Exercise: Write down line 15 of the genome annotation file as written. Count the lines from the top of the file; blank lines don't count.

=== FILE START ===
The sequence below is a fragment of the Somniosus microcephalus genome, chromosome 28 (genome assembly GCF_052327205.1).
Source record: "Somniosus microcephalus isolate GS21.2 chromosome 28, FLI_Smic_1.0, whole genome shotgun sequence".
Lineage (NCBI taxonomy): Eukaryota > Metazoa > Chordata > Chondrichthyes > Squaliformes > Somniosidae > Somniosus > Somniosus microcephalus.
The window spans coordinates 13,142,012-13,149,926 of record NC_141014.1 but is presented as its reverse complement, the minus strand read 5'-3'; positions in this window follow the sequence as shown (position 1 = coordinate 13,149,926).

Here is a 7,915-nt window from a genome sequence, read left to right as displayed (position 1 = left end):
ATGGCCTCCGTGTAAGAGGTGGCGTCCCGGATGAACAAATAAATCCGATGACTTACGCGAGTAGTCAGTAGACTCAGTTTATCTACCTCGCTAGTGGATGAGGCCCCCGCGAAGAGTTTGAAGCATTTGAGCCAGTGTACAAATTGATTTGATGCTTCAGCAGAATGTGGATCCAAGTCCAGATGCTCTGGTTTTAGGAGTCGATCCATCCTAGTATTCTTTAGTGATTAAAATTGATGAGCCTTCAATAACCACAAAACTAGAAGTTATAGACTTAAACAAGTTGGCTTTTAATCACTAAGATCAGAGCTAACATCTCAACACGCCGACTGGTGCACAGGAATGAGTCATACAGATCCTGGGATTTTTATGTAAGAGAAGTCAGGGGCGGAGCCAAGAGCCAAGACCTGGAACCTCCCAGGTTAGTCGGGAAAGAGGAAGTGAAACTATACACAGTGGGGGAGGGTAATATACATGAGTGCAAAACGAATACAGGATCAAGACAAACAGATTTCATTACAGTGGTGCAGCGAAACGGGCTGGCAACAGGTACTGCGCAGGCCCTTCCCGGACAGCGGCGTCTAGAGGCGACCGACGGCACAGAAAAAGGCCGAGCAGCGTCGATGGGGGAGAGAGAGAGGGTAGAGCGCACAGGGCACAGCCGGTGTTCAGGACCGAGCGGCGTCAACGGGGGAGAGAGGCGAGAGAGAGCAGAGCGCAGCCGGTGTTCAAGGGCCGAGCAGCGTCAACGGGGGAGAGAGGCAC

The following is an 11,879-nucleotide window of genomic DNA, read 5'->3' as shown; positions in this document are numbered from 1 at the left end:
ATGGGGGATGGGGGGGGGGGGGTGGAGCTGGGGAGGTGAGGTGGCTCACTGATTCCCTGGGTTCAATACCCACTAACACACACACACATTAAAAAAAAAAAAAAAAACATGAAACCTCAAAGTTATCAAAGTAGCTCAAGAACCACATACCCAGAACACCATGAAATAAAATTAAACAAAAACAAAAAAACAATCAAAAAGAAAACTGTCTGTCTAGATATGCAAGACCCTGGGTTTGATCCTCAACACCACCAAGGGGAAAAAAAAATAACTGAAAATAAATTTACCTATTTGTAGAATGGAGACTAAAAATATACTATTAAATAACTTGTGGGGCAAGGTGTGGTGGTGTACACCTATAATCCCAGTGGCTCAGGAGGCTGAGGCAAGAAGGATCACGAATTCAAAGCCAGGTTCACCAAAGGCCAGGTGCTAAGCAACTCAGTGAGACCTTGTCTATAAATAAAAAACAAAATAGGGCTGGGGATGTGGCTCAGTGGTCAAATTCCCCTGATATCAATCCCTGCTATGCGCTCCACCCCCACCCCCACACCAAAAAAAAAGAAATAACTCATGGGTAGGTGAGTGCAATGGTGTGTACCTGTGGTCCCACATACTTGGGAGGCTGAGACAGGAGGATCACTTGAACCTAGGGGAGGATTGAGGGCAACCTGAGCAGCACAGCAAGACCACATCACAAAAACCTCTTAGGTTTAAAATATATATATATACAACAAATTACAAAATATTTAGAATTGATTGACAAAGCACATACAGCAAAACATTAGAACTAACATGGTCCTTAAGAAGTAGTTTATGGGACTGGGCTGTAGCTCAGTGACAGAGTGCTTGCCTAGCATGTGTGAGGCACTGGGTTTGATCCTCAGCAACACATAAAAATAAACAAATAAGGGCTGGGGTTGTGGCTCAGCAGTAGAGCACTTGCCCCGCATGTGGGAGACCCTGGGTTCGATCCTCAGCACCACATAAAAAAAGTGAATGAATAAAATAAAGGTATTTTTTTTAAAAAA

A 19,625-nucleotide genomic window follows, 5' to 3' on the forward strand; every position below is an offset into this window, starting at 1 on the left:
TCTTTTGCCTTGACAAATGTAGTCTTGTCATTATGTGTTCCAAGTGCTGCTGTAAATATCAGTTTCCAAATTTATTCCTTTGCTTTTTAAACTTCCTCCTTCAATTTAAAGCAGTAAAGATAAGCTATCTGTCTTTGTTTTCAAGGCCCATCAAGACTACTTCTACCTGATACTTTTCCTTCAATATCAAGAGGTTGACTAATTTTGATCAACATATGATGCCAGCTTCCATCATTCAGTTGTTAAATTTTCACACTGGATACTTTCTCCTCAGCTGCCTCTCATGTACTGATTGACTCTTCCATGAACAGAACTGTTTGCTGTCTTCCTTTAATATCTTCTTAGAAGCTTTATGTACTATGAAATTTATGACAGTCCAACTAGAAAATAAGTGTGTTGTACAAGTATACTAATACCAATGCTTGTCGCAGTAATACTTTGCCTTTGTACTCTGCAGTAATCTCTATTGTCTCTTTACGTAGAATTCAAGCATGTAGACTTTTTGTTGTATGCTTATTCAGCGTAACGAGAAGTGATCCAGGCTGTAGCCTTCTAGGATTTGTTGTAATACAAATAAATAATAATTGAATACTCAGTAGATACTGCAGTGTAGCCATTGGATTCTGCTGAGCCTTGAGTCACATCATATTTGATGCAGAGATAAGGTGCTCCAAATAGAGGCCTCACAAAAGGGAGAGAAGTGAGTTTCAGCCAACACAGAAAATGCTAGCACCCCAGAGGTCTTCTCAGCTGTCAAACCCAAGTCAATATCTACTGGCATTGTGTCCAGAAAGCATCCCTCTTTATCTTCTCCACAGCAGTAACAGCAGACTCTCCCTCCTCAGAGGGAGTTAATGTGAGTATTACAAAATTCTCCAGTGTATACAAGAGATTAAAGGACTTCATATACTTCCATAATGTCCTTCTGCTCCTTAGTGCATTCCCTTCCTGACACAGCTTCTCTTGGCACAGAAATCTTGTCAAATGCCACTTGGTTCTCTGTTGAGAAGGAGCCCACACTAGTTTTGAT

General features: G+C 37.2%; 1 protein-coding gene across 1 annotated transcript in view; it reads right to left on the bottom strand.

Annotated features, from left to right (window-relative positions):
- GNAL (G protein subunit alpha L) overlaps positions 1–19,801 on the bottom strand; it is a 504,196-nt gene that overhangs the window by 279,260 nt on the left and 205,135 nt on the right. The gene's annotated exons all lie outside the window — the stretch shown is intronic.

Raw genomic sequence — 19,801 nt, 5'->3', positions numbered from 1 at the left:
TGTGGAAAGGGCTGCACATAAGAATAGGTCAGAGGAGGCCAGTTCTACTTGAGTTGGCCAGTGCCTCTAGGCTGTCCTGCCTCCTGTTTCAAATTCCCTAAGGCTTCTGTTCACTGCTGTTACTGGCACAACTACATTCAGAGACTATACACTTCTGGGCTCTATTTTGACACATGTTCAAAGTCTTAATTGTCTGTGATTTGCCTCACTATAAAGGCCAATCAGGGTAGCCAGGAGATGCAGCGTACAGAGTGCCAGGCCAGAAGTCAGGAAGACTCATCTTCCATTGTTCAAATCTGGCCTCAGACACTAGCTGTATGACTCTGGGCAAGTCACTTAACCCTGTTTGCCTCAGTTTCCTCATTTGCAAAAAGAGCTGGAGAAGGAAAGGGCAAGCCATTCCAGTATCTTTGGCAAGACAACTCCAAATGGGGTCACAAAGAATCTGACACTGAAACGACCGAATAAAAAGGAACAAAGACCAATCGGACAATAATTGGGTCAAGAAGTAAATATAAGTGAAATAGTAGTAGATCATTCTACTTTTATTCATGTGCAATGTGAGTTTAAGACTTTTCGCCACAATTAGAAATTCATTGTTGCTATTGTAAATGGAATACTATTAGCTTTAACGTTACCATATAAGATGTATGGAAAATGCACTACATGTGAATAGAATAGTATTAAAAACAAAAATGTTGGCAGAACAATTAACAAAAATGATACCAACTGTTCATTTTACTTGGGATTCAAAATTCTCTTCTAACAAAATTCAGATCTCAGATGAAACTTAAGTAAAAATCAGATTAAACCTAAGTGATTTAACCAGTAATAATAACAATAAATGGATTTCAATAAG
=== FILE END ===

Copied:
TGTGGAAAGGGCTGCACATAAGAATAGGTCAGAGGAGGCCAGTTCTACTTGAGTTGGCCAGTGCCTCTAGGCTGTCCTGCCTCCTGTTTCAAATTCCCTAAGGCTTCTGTTCACTGCTGTTACTGGCACAACTACATTCAGAGACTATACACTTCTGGGCTCTATTTTGACACATGTTCAAAGTCTTAATTGTCTGTGATTTGCCTCACTATAAAGGCCAATCAGGGTAGCCAGGAGATGCAGCGTACAGAGTGCCAGGCCAGAAGTCAGGAAGACTCATCTTCCATTGTTCAAATCTGGCCTCAGACACTAGCTGTATGACTCTGGGCAAGTCACTTAACCCTGTTTGCCTCAGTTTCCTCATTTGCAAAAAGAGCTGGAGAAGGAAAGGGCAAGCCATTCCAGTATCTTTGGCAAGACAACTCCAAATGGGGTCACAAAGAATCTGACACTGAAACGACCGAATAAAAAGGAACAAAGACCAATCGGACAATAATTGGGTCAAGAAGTAAATATAAGTGAAATAGTAGTAGATCATTCTACTTTTATTCATGTGCAATGTGAGTTTAAGACTTTTCGCCACAATTAGAAATTCATTGTTGCTATTGTAAATGGAATACTATTAGCTTTAACGTTACCATATAAGATGTATGGAAAATGCACTACATGTGAATAGAATAGTATTAAAAACAAAAATGTTGGCAGAACAATTAACAAAAATGATACCAACTGTTCATTTTACTTGGGATTCAAAATTCTCTTCTAACAAAATTCAGATCTCAGATGAAACTTAAGTAAAAATCAGATTAAACCTAAGTGATTTAACCAGTAATAATAACAATAAATGGATTTCAATAAG